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NEWS STORIES

Rhinelander's Proclamation Signing For Multiple SclerosisSubmitted: 03/05/2013
Story By Shardaa Gray


RHINELANDER - Multiple Sclerosis affects hundreds of thousands of people, but most people don't know much about it.

The mayor of rhinelander joined a special guest to make this disease better known in the Northwoods.

The mayor from Eagle River came to Rhinelander to sign a joint proclamation making this week Multiple Sclerosis week.

The national week for MS starts March 11 and goes through the 17th.

Mayor Jeff Hyslop wants the Rhinelander community to know more about this disease.

"There are people in the Northwoods who are suffering from ms at different degrees," said Hyslop.

"This will be an opportunity for the Northwoods to join in with this cause."

The Wisconsin chapter will have walk for multiple sclerosis here in Rhinelander on May 11th.

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 IN OTHER NEWS

EAGLE RIVER - Trees for Tomorrow held their Forest Fest in Eagle River Saturday. The event hosts many people and companies that make a living from trees.

The UW Stevens Point Timbersports team came out to Forest Fest to show off their skills.

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WISCONSIN - Anyone who loves hunting and fishing will need to apply for a license. The deadline for some hunting and fishing licenses is August 1st at 11:59pm.

Hunters, trappers and spearers can go on the DNR website to apply.

"This is the time of year where not a lot of people are thinking about hunting, but that August 1st date is that date for applying for a bobcat, fisher or otter tag, sharp tag grouse, or sturgeon spearing or fall turkey," said DNR Warden Supervisor David Walz.

People may not be thinking about hunting during the summer. DNR workers say the process is very easy for people to apply.

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ST. GERMAIN - The last day of Pig in the Pines wrapped up Saturday. People were able to watch the rib eating contest in the afternoon.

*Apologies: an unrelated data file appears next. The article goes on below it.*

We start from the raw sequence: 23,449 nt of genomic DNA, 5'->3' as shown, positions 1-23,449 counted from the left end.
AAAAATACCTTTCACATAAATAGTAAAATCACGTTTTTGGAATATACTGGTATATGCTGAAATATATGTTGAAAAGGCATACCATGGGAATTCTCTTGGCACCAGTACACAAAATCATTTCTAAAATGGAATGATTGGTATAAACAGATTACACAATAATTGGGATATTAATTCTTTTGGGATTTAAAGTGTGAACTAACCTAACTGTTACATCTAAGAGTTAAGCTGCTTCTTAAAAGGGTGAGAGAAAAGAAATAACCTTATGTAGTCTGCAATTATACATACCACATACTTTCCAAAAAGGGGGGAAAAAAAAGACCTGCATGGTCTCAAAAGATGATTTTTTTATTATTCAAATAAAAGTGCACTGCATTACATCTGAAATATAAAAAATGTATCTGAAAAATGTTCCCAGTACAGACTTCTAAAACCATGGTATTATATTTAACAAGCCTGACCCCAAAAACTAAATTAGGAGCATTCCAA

Newswatch 12 got to help judge ribs from this year's four rib vendors. One of the big events happened on the main stage Saturday evening.

"We have entertainment all day long," said St. Germain Chamber President Bruce Weber. "We have the Wise Guys on our main stage. We have Laura Ernst on the aerial platform here. She also does juggling. On our major stage, we have One Ping Only, and we also have Molly Hatchet, our lead act tonight."

The Pig in the Pines volunteers had another big announcement to make. The event will be sticking around next year with some changes.

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ONEIDA COUNTY - Invasive species specialists work hard to protect our environment, but a few lakes in Oneida County aren't doing as well as experts would like.

Aquatic experts have found invasive species in four new Oneida County lakes this summer.  Those discoveries are not great signs for the health of the environment, but the numbers also aren't as bad as years ago, when specialists might have found acres of an invasive species in some lakes. The new discoveries, though, are still troubling.

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WAUSAU - Some Northwoods veterans worry that their communities will forget them as time goes on.

But the Montgomery, Plant, Dudley American Legion Post 10 wants to remember one group of U.S. allies from the Vietnam War era: Wausau's Hmong community.

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BOULDER JUNCTION - The boat looks like something from a science fiction movie as it creeps across Northwoods lakes at night.

Its long arms jut into the water, sending electrical pulses into the lake.

Under a nearly-full moon on a warm July night, it motors across Sparkling Lake in Vilas County.

"We can actually sneak up on them in the evenings, when it's dark out," says Dr. Noah Lottig, who's driving the boat. "They're up there, they don't see us coming, and we can sneak up on them."

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BOULDER JUNCTION - The Northwoods makes a great setting for all different kinds of scientific research.

Summer is the busiest time for some researchers at the UW Trout Lake Station, but they took time Friday to hold an open house to show off their research projects.

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